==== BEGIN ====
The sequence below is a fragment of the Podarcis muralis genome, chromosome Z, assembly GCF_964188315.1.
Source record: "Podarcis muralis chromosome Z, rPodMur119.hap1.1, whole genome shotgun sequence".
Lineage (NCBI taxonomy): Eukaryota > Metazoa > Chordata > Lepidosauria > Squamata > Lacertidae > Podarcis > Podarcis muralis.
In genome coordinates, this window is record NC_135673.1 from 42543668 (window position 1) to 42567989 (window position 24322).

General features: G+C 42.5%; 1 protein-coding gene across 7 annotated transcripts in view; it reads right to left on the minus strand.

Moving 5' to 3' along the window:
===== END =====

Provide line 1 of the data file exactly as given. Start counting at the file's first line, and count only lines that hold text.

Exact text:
The sequence below is a fragment of the Podarcis muralis genome, chromosome Z, assembly GCF_964188315.1.